#1
Hi there,

These days I have been practicing the song "Lucretia" by Megadeth. Some parts are tricky and others are quite fast, ast least for me.

I am kind of stuck and I was wondering how do you guys build up your speed when practicing a challenging song.

Do you rather slow down each little section or do you play the whole thing slowly ?
What is the most efficient way ?
#2
I like playing the whole thing slowly to make sure I'm alternative picking correctly and the right way (sometimes you need to start the riff with up stroke and sometimes with down stroke). By the whole thing I mean entire riff, not entire song.
Last edited by Aukustus at May 30, 2013,
#3
Just start off by playing it a slow enough speed where you can play every note perfect (and with a metronome so you are in time as well). Play at that speed over and over and then slowy increase the tempo, but only to a speed where you still can hit every note correctly. If you repeat a part enough you will eventually get it. Its all about getting the muscle memory there
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#4
What i tend to do, is take a few bars of a riff/melody and play it slowly until i've memorized a chunk. Next i'll play several bars at a slighter faster tempo, then increasing the speed until i start fumbling every other note. When i completely mess up, i start again (real slow) and work my way up until i can play at the right tempo. Then once i got a small chunk under control, i move onto the next few bars.
#5
Isolate each section that you can't play and practice that, no matter how short that section turns out to be.
Be it nailing a certain note, a short 3-note section or a whole riff.
It's somewhat a waste playing something that's 10 seconds long when you are practicing if it's just 0.5 second of it that is a struggle to you.
Obviously you need to start putting it together at some point, but for starters at least, I'd split it up into as many sections as needed and practice them individually.

Practice what you can't play, even if it's not as "fun" as just playing the parts you can play well.
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#6
Chop the song into sections, be it riff to riff or half of riff to half of riff. And work them out individually.

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#7
Personally, I prefer to take a longer term view, and rather that trying to learn to play a song quickly, just learn how to play quickly.

Drills are boring as hell, but if you want to get really good, there is no alternative. You can spend let's say, 100 hours learning this song, but it will only help a little bit when you come to learn the next.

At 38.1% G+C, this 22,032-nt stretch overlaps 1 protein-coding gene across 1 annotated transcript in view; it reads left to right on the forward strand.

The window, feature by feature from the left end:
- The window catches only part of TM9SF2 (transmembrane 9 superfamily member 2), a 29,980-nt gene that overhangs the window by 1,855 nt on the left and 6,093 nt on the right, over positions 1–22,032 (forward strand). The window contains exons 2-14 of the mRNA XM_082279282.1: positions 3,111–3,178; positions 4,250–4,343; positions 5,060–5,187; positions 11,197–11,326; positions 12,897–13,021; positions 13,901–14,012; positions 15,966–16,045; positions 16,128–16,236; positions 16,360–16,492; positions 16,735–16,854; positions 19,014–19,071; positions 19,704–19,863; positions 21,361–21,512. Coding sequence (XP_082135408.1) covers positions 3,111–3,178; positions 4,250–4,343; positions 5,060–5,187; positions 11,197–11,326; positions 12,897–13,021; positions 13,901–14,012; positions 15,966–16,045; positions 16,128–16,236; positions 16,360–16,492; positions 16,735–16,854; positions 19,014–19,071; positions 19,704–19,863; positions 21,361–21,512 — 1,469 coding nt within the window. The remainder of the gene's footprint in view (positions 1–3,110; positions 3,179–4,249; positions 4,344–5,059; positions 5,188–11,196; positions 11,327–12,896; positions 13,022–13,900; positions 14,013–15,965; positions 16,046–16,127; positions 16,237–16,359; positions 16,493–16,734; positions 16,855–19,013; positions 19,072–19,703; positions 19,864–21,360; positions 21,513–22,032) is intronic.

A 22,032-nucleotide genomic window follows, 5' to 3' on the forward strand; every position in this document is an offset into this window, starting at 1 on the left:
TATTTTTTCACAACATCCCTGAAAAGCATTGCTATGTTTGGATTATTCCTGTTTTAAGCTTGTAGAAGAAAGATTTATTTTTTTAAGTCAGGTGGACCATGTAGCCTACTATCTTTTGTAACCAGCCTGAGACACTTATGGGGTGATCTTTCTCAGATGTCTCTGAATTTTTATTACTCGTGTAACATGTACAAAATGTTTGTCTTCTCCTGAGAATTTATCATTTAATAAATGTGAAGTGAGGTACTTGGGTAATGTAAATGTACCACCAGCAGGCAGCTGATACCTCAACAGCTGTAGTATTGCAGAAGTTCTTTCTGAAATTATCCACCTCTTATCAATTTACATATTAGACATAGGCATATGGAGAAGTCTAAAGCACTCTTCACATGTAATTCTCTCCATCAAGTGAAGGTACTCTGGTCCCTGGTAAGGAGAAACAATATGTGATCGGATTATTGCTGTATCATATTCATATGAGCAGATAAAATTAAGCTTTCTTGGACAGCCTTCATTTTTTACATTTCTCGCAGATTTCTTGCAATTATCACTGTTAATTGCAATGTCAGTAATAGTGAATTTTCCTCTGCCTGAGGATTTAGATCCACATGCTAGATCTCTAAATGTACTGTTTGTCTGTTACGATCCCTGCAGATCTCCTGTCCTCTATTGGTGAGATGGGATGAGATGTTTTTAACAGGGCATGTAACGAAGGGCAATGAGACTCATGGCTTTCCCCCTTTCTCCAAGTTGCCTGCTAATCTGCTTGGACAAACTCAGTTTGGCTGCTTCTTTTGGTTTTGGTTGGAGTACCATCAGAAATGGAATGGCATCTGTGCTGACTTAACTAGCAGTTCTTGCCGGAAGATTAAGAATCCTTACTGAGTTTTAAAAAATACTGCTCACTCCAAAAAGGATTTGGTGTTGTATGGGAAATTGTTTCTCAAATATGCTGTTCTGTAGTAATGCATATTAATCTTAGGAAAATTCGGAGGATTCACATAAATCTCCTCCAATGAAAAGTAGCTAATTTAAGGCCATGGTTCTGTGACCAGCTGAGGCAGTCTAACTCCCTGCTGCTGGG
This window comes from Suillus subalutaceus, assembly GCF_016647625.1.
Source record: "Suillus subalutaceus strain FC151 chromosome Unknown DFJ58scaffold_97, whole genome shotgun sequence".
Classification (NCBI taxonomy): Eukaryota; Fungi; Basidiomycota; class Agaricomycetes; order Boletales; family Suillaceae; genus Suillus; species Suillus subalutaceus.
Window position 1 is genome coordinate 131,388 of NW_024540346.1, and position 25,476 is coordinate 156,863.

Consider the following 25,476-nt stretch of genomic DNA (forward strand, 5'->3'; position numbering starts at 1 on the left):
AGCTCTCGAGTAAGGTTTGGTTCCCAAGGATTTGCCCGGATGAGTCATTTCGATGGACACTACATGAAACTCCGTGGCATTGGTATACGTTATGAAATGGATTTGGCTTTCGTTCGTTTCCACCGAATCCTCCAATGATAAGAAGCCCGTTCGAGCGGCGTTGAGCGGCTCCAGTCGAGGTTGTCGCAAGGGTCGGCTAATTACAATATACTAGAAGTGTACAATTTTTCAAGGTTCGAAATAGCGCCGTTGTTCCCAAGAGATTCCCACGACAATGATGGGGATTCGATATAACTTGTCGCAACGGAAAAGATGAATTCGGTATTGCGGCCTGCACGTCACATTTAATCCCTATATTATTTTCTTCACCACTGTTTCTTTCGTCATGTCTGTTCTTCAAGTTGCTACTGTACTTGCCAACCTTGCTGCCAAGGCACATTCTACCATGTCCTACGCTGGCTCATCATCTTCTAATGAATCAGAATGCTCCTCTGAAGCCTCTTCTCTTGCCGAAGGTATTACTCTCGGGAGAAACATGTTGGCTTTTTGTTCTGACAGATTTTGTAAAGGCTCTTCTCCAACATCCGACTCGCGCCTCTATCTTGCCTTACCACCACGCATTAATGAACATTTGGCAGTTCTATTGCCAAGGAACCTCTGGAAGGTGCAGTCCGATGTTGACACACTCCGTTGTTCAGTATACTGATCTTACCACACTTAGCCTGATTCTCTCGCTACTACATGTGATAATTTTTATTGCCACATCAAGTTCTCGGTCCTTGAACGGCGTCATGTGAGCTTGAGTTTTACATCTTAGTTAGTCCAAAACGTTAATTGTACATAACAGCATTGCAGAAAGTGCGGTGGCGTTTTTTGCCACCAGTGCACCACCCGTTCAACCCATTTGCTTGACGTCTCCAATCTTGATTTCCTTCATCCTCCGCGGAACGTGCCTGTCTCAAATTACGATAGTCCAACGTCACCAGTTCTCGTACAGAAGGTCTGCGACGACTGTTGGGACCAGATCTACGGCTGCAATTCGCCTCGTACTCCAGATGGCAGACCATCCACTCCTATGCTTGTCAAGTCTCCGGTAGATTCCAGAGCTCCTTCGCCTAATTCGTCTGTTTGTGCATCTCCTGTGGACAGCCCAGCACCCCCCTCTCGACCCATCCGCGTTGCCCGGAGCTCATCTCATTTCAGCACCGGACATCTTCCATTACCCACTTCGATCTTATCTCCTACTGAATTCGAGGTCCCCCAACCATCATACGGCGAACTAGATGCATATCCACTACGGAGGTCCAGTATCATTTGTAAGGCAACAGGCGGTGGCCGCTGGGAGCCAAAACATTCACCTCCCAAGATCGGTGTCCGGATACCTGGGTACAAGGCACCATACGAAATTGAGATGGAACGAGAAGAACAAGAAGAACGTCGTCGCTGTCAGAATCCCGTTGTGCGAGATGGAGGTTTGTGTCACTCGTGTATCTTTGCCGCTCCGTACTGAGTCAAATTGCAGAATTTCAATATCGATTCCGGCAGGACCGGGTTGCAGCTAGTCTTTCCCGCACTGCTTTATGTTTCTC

Spend 500 hours drilling, and you'll get this song and a thousand others under your belt in just a few hours each.
#8
I recommend only focussing on the parts that are giving you a hard time. I mean, it's pointless to practice the whole song slowly knowing that you can play everything fine but (for example) the solo.

This song has some tough riffs, especially the intro and the pre-solo rhythm section (and the solo itself ofcourse, which goes without saying), so don't give up quickly on this one. If it's too hard for you, give it a break and come back a month later. You'll be surprised to see the progress you've made.
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#9
Break it up into sections and practice slowly...a little at a time. Once I begin feeling pretty comfortable with a song and have most/all the different segments down; I start trying to play along with the track its self.
#10
I play in small sections slowly and make sure im getting my technique right, then i start to speed it up slowly. If I still cant get it down I watch my fretting hand to see what im doing wrong then i watch my picking hand for what im doing wrong. Then Il slow it down again adjusting what im doing wrong till I get it.
#11
Thanks for the replies everyone.


Quote by sannyasidharma
Drills are boring as hell, but if you want to get really good, there is no alternative. You can spend let's say, 100 hours learning this song, but it will only help a little bit when you come to learn the next.

Spend 500 hours drilling, and you'll get this song and a thousand others under your belt in just a few hours each.


I am not sure I got your point. What is the difference between drilling and learning this particular song ? If the song is giving me a hard time and I eventually manage to play it correctly, it will help me to learn other songs which have similar parts, won't it?

Quote by My Last Words
This song has some tough riffs, especially the intro and the pre-solo rhythm section (and the solo itself of course, which goes without saying), so don't give up quickly on this one. If it's too hard for you, give it a break and come back a month later. You'll be surprised to see the progress you've made.


I am indeed struggling to play both of those parts.
#12
Drilling is playing stuff that isn't necessarily music. Just practicing technique.

It can include scales and arpeggios, but also plain chromatic stuff.

For example, play 1st, 2nd, 3rd, 4th fret on top E, with corresponding fingers, alternate picking. Then move up one position and repeat. Do this al the way up to fret 12, then back down
then move to the next string, the next, to the bottom E, then back again.

Then do 4th, 3rd, 2nd, 1st fret, move up one position, then another, just as before.

Then do it in threes.

Then do both again, but do 1, 2, 3, 4 pos on string two, then string 1, then move up one pos.

Then in 3s on 2 strings.

Do it slow enough so it's utterly clean, and keep at it until you can do the whole lot, dead clean, dead quick.